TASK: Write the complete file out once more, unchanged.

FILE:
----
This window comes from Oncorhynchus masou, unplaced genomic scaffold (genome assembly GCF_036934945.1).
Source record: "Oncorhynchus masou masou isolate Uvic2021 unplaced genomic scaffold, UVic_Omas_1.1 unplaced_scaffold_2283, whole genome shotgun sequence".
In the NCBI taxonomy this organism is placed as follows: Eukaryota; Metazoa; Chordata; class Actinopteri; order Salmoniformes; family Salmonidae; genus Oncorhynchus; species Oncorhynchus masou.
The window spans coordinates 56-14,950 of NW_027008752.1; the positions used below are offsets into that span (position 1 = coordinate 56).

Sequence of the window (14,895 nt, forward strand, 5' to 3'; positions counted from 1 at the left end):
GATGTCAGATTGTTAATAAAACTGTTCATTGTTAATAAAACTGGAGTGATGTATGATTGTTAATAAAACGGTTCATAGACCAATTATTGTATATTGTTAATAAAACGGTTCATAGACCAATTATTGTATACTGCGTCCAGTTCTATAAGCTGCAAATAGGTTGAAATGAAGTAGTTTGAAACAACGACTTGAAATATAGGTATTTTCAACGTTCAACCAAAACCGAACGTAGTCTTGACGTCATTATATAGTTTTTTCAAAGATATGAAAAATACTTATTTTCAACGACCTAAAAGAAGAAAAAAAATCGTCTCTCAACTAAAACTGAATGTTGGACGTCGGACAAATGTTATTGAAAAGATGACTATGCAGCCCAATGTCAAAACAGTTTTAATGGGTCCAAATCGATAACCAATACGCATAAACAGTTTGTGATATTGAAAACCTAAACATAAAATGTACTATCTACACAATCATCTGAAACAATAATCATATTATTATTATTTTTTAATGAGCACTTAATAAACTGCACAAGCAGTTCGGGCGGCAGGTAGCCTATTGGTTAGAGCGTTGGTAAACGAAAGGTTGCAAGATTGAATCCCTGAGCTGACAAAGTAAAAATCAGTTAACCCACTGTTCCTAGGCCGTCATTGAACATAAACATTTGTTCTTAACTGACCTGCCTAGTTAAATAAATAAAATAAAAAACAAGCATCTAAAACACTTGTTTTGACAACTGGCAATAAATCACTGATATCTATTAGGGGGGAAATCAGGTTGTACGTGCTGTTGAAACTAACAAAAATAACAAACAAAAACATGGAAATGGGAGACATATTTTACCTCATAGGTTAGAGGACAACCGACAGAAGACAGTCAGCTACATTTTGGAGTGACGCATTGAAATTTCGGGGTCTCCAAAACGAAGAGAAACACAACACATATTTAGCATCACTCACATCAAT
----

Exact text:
This window comes from Oncorhynchus masou, unplaced genomic scaffold (genome assembly GCF_036934945.1).
Source record: "Oncorhynchus masou masou isolate Uvic2021 unplaced genomic scaffold, UVic_Omas_1.1 unplaced_scaffold_2283, whole genome shotgun sequence".
In the NCBI taxonomy this organism is placed as follows: Eukaryota; Metazoa; Chordata; class Actinopteri; order Salmoniformes; family Salmonidae; genus Oncorhynchus; species Oncorhynchus masou.
The window spans coordinates 56-14,950 of NW_027008752.1; the positions used below are offsets into that span (position 1 = coordinate 56).

Sequence of the window (14,895 nt, forward strand, 5' to 3'; positions counted from 1 at the left end):
GATGTCAGATTGTTAATAAAACTGTTCATTGTTAATAAAACTGGAGTGATGTATGATTGTTAATAAAACGGTTCATAGACCAATTATTGTATATTGTTAATAAAACGGTTCATAGACCAATTATTGTATACTGCGTCCAGTTCTATAAGCTGCAAATAGGTTGAAATGAAGTAGTTTGAAACAACGACTTGAAATATAGGTATTTTCAACGTTCAACCAAAACCGAACGTAGTCTTGACGTCATTATATAGTTTTTTCAAAGATATGAAAAATACTTATTTTCAACGACCTAAAAGAAGAAAAAAAATCGTCTCTCAACTAAAACTGAATGTTGGACGTCGGACAAATGTTATTGAAAAGATGACTATGCAGCCCAATGTCAAAACAGTTTTAATGGGTCCAAATCGATAACCAATACGCATAAACAGTTTGTGATATTGAAAACCTAAACATAAAATGTACTATCTACACAATCATCTGAAACAATAATCATATTATTATTATTTTTTAATGAGCACTTAATAAACTGCACAAGCAGTTCGGGCGGCAGGTAGCCTATTGGTTAGAGCGTTGGTAAACGAAAGGTTGCAAGATTGAATCCCTGAGCTGACAAAGTAAAAATCAGTTAACCCACTGTTCCTAGGCCGTCATTGAACATAAACATTTGTTCTTAACTGACCTGCCTAGTTAAATAAATAAAATAAAAAACAAGCATCTAAAACACTTGTTTTGACAACTGGCAATAAATCACTGATATCTATTAGGGGGGAAATCAGGTTGTACGTGCTGTTGAAACTAACAAAAATAACAAACAAAAACATGGAAATGGGAGACATATTTTACCTCATAGGTTAGAGGACAACCGACAGAAGACAGTCAGCTACATTTTGGAGTGACGCATTGAAATTTCGGGGTCTCCAAAACGAAGAGAAACACAACACATATTTAGCATCACTCACATCAAT